Wallace Architects’ Hill to Harbour House

In association with First Windows & Doors.

Whereas some renovations start with carefully plotted-out plans for a long-awaited dream home, Eastbourne’s Niki Pennington and Andrew Cathie were launched into the process by necessity, after discovering a small but pressing problem.

TOP Paired with awning windows that open electronically, Metro Series fixed windows make a magic moment of this built-in nook in the living area. “The underlying motivation for this project was a desire to really create connection,” says Liz. “That became the brief — connection between the spaces and connection to the location.” ABOVE With an aim to retain whatever possible from the existing house, the renovation constructed by A Sparks Builders saw the layout of the dining area (which sits below one of the home’s multiple skylights) kept as is. Where colours and materials were introduced throughout the house, they were chosen for their relaxed vibe, appropriate to the seaside setting.

“When Niki and Andrew first came to me, the conversation started simply with: ‘We’ve got a leak in the deck upstairs and think we want to resolve it by turning it into an ensuite,’” recalls architect Liz Wallace of Wallace Architects. “That was their brief — but it certainly expanded from there.”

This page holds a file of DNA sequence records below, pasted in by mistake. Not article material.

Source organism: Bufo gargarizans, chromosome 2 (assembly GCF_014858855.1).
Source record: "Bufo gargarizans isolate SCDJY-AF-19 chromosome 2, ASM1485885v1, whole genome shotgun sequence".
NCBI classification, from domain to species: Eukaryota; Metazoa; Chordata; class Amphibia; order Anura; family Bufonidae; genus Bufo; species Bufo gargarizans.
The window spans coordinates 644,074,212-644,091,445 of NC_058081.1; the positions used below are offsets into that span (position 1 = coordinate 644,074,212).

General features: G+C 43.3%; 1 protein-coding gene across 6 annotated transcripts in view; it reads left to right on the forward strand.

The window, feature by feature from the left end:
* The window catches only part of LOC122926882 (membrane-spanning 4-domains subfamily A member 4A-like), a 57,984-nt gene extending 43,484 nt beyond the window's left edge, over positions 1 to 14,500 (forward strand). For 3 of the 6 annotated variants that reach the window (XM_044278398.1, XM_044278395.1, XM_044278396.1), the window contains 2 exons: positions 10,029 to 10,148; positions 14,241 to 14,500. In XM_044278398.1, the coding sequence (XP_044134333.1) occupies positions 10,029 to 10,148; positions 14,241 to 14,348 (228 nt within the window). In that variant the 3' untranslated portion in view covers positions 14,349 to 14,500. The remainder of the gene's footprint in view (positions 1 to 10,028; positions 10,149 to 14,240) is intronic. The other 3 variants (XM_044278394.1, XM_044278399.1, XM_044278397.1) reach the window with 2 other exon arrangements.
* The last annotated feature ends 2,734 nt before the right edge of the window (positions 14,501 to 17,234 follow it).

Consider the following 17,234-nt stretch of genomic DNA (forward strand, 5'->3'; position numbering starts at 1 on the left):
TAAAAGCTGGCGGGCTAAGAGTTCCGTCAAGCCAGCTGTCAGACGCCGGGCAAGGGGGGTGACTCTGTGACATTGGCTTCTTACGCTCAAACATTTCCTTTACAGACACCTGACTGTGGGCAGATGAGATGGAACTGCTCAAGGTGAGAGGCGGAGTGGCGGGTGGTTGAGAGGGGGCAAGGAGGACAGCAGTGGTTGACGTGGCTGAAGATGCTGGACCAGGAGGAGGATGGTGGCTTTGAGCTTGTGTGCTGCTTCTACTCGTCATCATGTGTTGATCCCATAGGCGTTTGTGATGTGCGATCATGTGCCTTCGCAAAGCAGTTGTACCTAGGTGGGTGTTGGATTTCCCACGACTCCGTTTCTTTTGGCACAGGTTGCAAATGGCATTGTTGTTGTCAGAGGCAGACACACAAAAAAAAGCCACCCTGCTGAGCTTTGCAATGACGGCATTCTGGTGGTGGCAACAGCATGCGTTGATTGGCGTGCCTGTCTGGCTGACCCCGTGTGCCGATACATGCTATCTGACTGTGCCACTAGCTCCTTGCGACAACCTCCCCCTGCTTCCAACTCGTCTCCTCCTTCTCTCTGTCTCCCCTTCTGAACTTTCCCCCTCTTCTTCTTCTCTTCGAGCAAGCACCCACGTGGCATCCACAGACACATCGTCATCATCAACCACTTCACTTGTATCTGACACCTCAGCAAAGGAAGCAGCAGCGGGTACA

TOP Sam, Andrew and Lily in the new kitchen, where a fixed window from First Windows & Doors (in the Black Frost Ultra anodised finish seen throughout the house, which also incorporates Urbo hardware) welcomes in more natural light.

Through site meetings and plenty of robust discussions, Liz managed to tease out that there were bigger issues at play in their family of five’s home, namely a general discontent with the lack of interior flow. “It was quite an interactive process to begin with,” she says. “The design phase was, like, four years.” During that time, she learned that artist Niki and financial adviser Andrew actually had quite a clear vision for the sort of dwelling they and their children Amelia (15), Sam (12) and Lily (11) would thrive in, and her job was to define it.